While the 4-H program was born over 110 years ago in the United States with a focus on corn, cooking and cows, this non-formal educational program for youth has evolved in many ways to meet the needs of more suburban states like New Jersey. For example, you can be a member of a 4-H horse club without ever owning a horse, riding a horse or ever coming into direct contact with one!
Approximately 1,600 youth belong to the 4-H horse program in New Jersey and only about a third of those own their own horse while another third have access to an animal by borrowing or leasing a horse from someone else. For the remaining third with no access to a horse, these youth join New Jersey 4-H, which is administered by Rutgers Cooperative Extension, to learn about the equine animal they love. They learn about breeds of horses, the anatomy and physiology of the horse, the nutritional needs, styles of riding and equipment, as well as facts about reproduction and the equine industry as a whole.
4-H horse project members have a wide range of opportunities to be involved in the 4-H program without having access to a live animal.
The State 4-H Equine Art contest is an event in which horse lovers can display their artwork, photographs and any type of handiwork they may have created related to horses.
On a more academic level, 4-H youth may participate in the county and state 4-H Horse Bowl competitions in which they utilize a quiz board to buzz-in and answer horse-related questions. 4-H members interested in judging can compete in the Horse Judging competition. Those interested in all aspects of the horse can compete in the Hippology contest answering questions in slides, team problems and “skillathon” type stations. Equine presentations is a competition where 4-H youth can use their equine knowledge to research a subject and present a speech, team or individual presentation on any topic related to horses.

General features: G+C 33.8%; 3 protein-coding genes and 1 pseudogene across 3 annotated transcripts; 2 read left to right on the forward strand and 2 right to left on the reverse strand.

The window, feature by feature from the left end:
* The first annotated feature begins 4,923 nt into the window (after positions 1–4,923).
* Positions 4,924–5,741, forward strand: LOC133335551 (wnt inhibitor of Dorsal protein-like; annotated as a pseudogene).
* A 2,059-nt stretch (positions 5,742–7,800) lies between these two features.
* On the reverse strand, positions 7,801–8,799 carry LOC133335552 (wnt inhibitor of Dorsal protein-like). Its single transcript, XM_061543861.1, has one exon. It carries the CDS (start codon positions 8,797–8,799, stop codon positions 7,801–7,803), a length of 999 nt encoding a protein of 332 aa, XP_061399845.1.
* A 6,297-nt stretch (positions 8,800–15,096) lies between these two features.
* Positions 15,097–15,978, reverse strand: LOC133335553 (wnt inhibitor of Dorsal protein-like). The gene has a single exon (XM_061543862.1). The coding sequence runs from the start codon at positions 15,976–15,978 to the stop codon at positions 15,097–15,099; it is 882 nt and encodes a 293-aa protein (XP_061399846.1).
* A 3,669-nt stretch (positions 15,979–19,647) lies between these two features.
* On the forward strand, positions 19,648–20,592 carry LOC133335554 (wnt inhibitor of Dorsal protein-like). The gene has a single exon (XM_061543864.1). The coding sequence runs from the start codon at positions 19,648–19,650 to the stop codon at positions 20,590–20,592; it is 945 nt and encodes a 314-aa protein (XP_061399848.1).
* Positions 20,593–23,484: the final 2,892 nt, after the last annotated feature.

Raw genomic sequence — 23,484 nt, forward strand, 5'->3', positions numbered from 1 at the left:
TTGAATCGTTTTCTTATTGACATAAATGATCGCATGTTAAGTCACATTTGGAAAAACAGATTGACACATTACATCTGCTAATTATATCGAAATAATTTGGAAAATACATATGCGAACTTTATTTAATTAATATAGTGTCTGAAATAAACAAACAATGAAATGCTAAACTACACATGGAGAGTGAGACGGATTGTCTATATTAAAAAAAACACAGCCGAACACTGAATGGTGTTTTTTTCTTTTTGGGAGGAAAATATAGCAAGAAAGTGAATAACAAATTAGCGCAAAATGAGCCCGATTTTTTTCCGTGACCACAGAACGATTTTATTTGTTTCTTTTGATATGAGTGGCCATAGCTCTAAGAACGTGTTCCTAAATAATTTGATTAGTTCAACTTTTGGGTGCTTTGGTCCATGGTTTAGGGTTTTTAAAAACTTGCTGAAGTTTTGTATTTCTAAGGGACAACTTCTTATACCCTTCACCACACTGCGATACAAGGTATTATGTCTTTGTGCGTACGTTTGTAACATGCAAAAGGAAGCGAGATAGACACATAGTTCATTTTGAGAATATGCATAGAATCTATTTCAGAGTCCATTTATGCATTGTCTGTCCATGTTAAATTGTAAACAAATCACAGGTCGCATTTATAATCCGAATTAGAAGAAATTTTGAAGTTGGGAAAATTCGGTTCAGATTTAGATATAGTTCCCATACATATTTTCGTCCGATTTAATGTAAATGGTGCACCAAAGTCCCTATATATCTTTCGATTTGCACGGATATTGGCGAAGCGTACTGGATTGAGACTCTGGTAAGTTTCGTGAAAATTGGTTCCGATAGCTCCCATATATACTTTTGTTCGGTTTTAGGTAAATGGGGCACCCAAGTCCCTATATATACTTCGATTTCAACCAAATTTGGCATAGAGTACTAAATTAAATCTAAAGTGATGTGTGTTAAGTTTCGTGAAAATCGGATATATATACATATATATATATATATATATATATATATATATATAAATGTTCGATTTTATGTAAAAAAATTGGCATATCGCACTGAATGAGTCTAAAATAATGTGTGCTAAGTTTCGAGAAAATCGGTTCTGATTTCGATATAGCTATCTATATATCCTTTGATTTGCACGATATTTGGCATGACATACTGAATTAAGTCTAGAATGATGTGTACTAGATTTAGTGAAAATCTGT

Older youth, grade 9 to one year out of high school, can compete in state competitions. Top contest winners practice with a state coach for months leading up to the Eastern National 4-H Round-up held in Louisville, KY, to compete in the National 4-H Equine Presentations, Hippology, Horse Judging and Horse Bowl competitions. New Jersey sends teams to this national competition each November.
Are Horseless Horse Clubs new to 4-H? In answer, Somerset County 4-H Agent Carol Ward says, “It has never been a requirement that kids own a horse and there have always been “horseless” members of horse clubs as long as I have been here, and I am going on 28 years of service.”
Cape May County is starting a brand new Horseless Horse Club in New Jersey. 4-H young alumni and club leaders Amanda and Melissa Burnell welcome youth who love horses but don’t have their own to ride to join their “horseless” horse Leather & Lace 4-H Club. Leather & Lace meets on the 2nd & 4th Sunday of each month at 3 p.m. at the Lockwood 4-H Youth Center on the Cape May 4-H Fairgrounds. While club members will have some access to horses, there will be no riding. Emphasis will be placed on discovering the wonderful world of horses. The club is open to youth from grades 4 through through one year out of high school. For more information about the new Cape May County 4-H club, call 609-465-5115, ext. 605, or email capemay4h@AESOP.rutgers.edu.